Support and Encourage

Our current healthcare system allows things like finance, technology access, and administration issues to influence patient health outcomes. The focus has been taken away from the patient and their concerns. This is unfortunate since the goal of all healthcare providers is the same: to provide the best health outcomes to all those who come to us for help.

The result is a system that deprives both patient and providers with what we feel are the three most important aspects of any patient/provider relationship:

  1. Access to healthcare
  2. Continuity of care
  3. Open, unfettered communication

This triad of principles helps providers progressively build upon the therapeutic relationship with patients. And when they are able to be practiced, patient health outcomes improve.

It wasn’t long ago when primary care physicians saw these three principles as a given to any patient relationship. But today, many primary care physicians feel tired, overworked and underappreciated, except by those that matter most–their patients. So can primary care physicians achieve the balance of a high-level of personal care and enjoy a high quality of life? In short, yes.

In 2007, I decided to leave a hospital employed primary care practice and give it one more try, wanting to improve the healthcare of patients and rediscover my passion for helping others; to practice in a manner that allowed me to do all those things Family Docs should be able to do. I also wanted to regain some work-life balance and professional autonomy. We started by focusing on what we felt the optimal interaction with the patient would look like, and built everything around this. The results have exceeded my expectations.  I have found small practice life to be fun and rewarding, providing a fertile ground for innovation and ideas that can be implemented quickly.

There are many questions like:

  • Is it complicated? (does not have to be)
  • What about billing? (software has improved vastly)
  • What about an EMR? (software has improved vastly)
  • What do you mean, giving all your patients your cell number? (I am rarely called, and happy when I am)
  • Do you miss that regular paycheck? (not in the least)
  • Do you still spend time in the evening doing charts? (never)

Each circumstance is unique.  The most efficient way to communicate is still email or the phone. Please be in touch.  We are happy to share our experience, advice, successes and stumbles.

In the meantime, ask yourself a simple question:  Is each interaction with a patient as ideal as it can be?

If not, we encourage you to do what we did and make a change. Follow your instincts. If a new system of patient interaction needs to be built, help your organization do it, or do it yourselves. After all, you are the Primary Care expert.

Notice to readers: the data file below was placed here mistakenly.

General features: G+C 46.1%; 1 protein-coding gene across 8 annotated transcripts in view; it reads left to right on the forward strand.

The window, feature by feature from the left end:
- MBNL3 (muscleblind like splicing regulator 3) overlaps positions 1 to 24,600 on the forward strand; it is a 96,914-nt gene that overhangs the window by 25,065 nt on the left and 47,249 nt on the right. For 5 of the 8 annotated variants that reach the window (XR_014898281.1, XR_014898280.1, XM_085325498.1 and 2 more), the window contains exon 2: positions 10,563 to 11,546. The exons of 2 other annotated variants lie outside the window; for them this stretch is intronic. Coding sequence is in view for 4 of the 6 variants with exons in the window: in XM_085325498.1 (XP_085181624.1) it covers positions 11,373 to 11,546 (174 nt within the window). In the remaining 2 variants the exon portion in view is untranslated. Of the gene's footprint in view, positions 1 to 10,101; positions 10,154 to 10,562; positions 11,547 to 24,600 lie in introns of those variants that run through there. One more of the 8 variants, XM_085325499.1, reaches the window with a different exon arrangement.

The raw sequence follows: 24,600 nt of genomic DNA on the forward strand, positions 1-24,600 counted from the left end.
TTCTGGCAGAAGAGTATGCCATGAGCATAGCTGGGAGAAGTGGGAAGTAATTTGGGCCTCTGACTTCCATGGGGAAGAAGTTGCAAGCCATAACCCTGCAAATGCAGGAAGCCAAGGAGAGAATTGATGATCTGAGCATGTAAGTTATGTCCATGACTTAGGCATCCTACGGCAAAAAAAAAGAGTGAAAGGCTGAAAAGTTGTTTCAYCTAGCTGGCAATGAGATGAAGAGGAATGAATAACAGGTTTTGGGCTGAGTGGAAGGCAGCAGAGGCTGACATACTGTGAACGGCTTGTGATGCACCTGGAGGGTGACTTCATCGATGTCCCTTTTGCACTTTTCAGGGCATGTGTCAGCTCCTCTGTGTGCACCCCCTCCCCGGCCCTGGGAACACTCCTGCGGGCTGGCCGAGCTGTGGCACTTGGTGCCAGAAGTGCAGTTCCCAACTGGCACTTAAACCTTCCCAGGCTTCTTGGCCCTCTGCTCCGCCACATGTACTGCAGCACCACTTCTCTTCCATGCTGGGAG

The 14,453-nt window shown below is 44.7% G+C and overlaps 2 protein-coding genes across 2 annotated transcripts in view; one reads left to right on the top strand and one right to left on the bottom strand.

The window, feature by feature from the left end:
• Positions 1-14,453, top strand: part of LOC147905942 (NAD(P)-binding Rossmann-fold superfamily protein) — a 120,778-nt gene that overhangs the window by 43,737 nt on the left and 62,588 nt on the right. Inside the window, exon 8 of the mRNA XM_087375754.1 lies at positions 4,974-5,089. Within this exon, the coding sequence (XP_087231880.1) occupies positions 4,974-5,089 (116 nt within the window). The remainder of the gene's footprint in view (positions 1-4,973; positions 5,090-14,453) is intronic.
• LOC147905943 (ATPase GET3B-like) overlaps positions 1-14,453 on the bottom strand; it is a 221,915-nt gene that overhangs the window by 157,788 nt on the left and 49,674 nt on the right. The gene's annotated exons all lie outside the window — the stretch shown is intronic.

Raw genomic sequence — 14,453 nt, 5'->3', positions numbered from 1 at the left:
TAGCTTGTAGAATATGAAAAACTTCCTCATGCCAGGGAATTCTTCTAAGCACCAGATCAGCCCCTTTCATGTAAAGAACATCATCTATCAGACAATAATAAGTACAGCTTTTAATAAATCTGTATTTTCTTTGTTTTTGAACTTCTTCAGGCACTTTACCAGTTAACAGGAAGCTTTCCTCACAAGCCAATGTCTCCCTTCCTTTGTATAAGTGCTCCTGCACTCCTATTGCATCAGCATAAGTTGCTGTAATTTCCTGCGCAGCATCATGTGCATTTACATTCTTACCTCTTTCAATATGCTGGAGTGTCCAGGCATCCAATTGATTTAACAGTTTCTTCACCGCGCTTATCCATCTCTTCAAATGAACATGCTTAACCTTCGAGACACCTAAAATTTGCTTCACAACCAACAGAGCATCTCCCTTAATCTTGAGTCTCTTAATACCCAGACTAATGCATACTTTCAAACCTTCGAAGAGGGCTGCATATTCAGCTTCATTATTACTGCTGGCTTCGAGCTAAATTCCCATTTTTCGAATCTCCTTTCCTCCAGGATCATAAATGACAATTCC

If there is one thing I would heartily endorse, it would be to spend some time with these folks. IMPs are a group of hundreds of physicians who question everything, and frequently find that the way things are done in large practice makes little sense to a physician or patient. This group has, literally, centuries of collective wisdom about the nuts and bolts of small practice life, from the very practical, to the highly philosophical. Monthly group “calls” and online access to other IMPs are invaluable. Nearly all are physicians who have grown weary of the treadmill and struck out on their own. In a small practice, there may be a tendency to feel you are “on your own.” This group has filled that void for me, providing a great group of innovative primary care thinkers with which to interact.

This site is another must for those looking to collect information that is actually clinically useful and actionable. In the past, our officewould ask patients to do patient satisfaction surveys. Our staff would groan, and we would receive the results months later, when they were of very limited use. We discussed using HowsYourHealth, but it went nowhere. As a small office, your patients can start using this with little fanfare, no expense, and no meetings! It has been an indispensable ‘tool’ for our practice.

The Rebirth of the Solo Family Doc
Once in a while, I am heartened to read a piece by a respected physician that echoes our feelings and supports our successes of swimming against the current tide of health care delivery. This time the recognition and encouragement come from Dr. Jeff Sussman, MD. Editor in Chief of the Journal of Family Practice. Thanks Jeff

Simply Contact Me: [email protected]
I am always glad to share our perspectives with all who are interested in wanting to make a real change happen. Just drop me an email!

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Your Medical Home

21 Hampton Road, Building 2, Suite 201 Exeter, NH. 03833

Phone: 603.418.6310
Fax: 603.418.6311

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